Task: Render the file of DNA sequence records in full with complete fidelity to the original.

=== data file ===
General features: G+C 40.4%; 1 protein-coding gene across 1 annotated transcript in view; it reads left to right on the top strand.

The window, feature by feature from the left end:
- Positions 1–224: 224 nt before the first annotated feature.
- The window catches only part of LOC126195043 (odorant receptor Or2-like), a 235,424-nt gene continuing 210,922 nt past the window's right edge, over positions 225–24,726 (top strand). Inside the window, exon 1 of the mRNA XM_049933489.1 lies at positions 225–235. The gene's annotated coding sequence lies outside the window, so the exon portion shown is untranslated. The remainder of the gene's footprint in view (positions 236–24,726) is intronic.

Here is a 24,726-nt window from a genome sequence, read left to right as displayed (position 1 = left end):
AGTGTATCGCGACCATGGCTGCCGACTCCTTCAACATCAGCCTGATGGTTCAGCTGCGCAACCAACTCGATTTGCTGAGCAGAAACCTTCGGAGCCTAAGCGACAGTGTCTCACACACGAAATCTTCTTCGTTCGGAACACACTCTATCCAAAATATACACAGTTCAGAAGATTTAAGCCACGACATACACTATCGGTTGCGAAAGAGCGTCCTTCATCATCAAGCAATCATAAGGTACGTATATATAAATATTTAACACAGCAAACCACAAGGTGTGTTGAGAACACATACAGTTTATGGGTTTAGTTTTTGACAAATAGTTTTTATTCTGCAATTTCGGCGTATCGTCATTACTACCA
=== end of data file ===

General features: G+C 40.4%; 1 protein-coding gene across 1 annotated transcript in view; it reads left to right on the top strand.

The window, feature by feature from the left end:
- Positions 1–224: 224 nt before the first annotated feature.
- The window catches only part of LOC126195043 (odorant receptor Or2-like), a 235,424-nt gene continuing 210,922 nt past the window's right edge, over positions 225–24,726 (top strand). Inside the window, exon 1 of the mRNA XM_049933489.1 lies at positions 225–235. The gene's annotated coding sequence lies outside the window, so the exon portion shown is untranslated. The remainder of the gene's footprint in view (positions 236–24,726) is intronic.

Here is a 24,726-nt window from a genome sequence, read left to right as displayed (position 1 = left end):
AGTGTATCGCGACCATGGCTGCCGACTCCTTCAACATCAGCCTGATGGTTCAGCTGCGCAACCAACTCGATTTGCTGAGCAGAAACCTTCGGAGCCTAAGCGACAGTGTCTCACACACGAAATCTTCTTCGTTCGGAACACACTCTATCCAAAATATACACAGTTCAGAAGATTTAAGCCACGACATACACTATCGGTTGCGAAAGAGCGTCCTTCATCATCAAGCAATCATAAGGTACGTATATATAAATATTTAACACAGCAAACCACAAGGTGTGTTGAGAACACATACAGTTTATGGGTTTAGTTTTTGACAAATAGTTTTTATTCTGCAATTTCGGCGTATCGTCATTACTACCA